order to bind the principal by a mortgage on real property executed by an agent, it must upon its face purport to
be made, signed and sealed in the name of the principal, otherwise, it will bind the agent only. It is not enough
merely that the agent was in fact authorized to make the mortgage, if he has not acted in the name of the
principal. Neither is it ordinarily sufficient that in the mortgage the agent describes himself as acting by virtue of a
power of attorney, if in fact the agent has acted in his own name and has set his own hand and seal to the
mortgage. There is no principle of law by which a person can become liable on a real estate mortgage which she
never executed in person or by attorney in fact.”

Jo-Ann asked her close friend, Aissa, to buy some groceries for her in the supermarket. Was there a
nominate contract entered into between Jo-Ann and Aissa? In. the affirmative, what was it? Explain. (2003
Bar Question)

SUGGESTED ANSWER:

Yes, there was a nominate contract. On the assumption that Aissa accepted the request of her close friend Jo-
Ann to buy some groceries for her in the supermarket, what they entered into was the nominate contract of
Agency. Article 1868 of the New Civil code provides that by the contract of agency a person binds himself to
render some service or to do something in representation or on behalf of another, with the consent or authority of
the latter.

ALTERNATIVE ANSWER:

Yes, they entered into a nominate contract of lease of service in the absence of a relation of principal and agent
between them (Article 1644, New Civil Code).

Richard sold a large parcel of land in Cebu to Leo for P100 million payable in annual installments over a
period of ten years, but title will remain with Richard until the purchase price is fully paid. To enable Leo
to pay the price, Richard gave him a power-of-attorney authorizing him to subdivide the land, sell the
individual lots, and deliver the proceeds to Richard, to be applied to the purchase price. Five years later,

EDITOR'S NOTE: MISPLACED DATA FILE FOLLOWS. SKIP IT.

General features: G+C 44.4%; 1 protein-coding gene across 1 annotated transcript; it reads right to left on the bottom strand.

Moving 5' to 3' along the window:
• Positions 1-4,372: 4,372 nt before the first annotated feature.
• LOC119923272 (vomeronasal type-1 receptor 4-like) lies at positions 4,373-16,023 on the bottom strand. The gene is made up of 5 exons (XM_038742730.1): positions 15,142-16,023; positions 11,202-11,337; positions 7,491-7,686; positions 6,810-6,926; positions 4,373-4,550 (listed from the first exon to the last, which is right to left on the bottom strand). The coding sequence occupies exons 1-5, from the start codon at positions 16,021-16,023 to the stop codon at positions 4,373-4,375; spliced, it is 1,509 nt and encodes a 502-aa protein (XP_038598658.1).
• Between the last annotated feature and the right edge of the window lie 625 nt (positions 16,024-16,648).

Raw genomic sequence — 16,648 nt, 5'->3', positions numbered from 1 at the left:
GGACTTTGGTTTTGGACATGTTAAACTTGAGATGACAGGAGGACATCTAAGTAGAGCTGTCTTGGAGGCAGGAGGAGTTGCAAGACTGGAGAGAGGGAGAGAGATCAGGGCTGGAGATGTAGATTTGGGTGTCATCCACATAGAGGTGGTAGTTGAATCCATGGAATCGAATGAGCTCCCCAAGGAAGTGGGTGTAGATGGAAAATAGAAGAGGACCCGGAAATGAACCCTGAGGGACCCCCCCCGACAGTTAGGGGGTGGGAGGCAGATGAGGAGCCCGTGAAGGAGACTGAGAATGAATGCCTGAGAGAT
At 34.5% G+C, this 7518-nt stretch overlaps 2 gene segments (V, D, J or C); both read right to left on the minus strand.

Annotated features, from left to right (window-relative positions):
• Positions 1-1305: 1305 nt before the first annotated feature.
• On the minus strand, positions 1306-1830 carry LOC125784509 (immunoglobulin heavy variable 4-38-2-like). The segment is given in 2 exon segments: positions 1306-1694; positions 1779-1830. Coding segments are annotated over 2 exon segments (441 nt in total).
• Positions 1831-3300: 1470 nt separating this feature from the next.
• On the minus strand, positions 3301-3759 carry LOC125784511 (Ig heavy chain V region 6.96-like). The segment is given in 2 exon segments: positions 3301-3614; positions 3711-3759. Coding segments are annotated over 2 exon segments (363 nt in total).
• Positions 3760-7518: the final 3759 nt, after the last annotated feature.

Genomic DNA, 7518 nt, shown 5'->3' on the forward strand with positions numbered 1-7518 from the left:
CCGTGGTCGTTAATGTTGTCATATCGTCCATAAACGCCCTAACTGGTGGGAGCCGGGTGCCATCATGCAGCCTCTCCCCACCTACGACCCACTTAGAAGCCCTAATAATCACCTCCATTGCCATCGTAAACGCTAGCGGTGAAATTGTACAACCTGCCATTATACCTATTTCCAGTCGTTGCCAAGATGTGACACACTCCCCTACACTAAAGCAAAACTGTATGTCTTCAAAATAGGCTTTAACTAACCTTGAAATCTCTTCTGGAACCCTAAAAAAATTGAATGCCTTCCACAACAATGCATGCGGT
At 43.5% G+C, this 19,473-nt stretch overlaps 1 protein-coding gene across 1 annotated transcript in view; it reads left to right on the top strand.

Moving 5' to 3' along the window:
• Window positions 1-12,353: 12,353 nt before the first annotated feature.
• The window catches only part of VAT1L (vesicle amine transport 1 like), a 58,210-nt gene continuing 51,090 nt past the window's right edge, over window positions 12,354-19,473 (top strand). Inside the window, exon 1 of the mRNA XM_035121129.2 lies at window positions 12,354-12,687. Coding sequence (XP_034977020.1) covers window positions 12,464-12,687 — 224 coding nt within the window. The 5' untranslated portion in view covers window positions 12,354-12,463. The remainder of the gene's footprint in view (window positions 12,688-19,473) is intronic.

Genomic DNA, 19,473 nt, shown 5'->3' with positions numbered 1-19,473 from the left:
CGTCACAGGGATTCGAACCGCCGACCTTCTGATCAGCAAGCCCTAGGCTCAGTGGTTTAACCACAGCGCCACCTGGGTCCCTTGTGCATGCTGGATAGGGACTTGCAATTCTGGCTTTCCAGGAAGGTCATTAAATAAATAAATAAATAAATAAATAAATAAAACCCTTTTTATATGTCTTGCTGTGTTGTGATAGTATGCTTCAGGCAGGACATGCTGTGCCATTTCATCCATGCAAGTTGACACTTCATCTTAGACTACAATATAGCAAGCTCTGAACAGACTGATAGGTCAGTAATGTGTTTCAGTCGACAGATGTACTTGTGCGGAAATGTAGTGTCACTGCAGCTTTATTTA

Richard revoked the power of attorney and took over the sale of the subdivision lots himself. Is the
revocation valid or not? Why? (5%) (2001 Bar Question)

SUGGESTED ANSWER:

The revocation is not valid. The power of attorney given to the buyer is irrevocable because it is coupled with an
interest: the agency is the means of fulfilling the obligation of the buyer to pay the price of the land (Article 1927,
CC). In other words, a bilateral contract (contract to buy and sell the land) is dependent on the agency.

A foreign manufacturer of computers and a Philippine distributor entered into a contract whereby the
distributor agreed to order 1,000 units of the manufacturer’s computers every month and to resell them In
the Philippines at the manufacturer’s suggested prices plus 10%. All unsold units at the end of the year
shall be bought back by the manufacturer at the same price they were ordered. The manufacturer shall
hold the distributor free and harmless from any claim for defects in the units. Is the agreement one for
sale or agency? (5%) (2000 Bar Question)

SUGGESTED ANSWER:

The contract is one of agency not sale. The notion of sale is negated by the following indicia; (1) the price is fixed
by the manufacturer with the 10% mark-up constituting the commission; (2) the manufacturer reacquires the
unsold units at exactly the same price; and (3) warranty for the units was borne by the manufacturer. The
foregoing Indicia negate sale because they indicate that ownership over the units was never intended to transfer
to the distributor.

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X appoints Y as his agent to sell his products in Cebu City. Can Y appoint a subagent and if he does, what
are the effects of such appointment? (5%) (1999 Bar Question)

SUGGESTED ANSWER:

Yes, the agent may appoint a substitute or subagent if the principal has not prohibited him from doing so, but he
shall be responsible for the acts of the substitute:

a. when he was not given the power to appoint one;

b. when he was given such power, but without designating the person, and the person appointed was
notoriously incompetent or insolvent.

Stating briefly the thesis to support your answer to each of the following cases, will the death - x x x

(c) of an agent end an agency? (1997 Bar Question)

SUGGESTED ANSWER:

Yes. The death of an agent extinguishes the agency, by express provision of par. 3, Art 1919 of the Civil Code.

Prime Realty Corporation appointed Nestor the exclusive agent in the sale of lots of its newly developed
subdivision. Prime Realty told Nestor that he could not collect or receive payments from the buyers.
Nestor was able to sell ten lots to Jesus and to collect the downpayments for said lots. He did not turn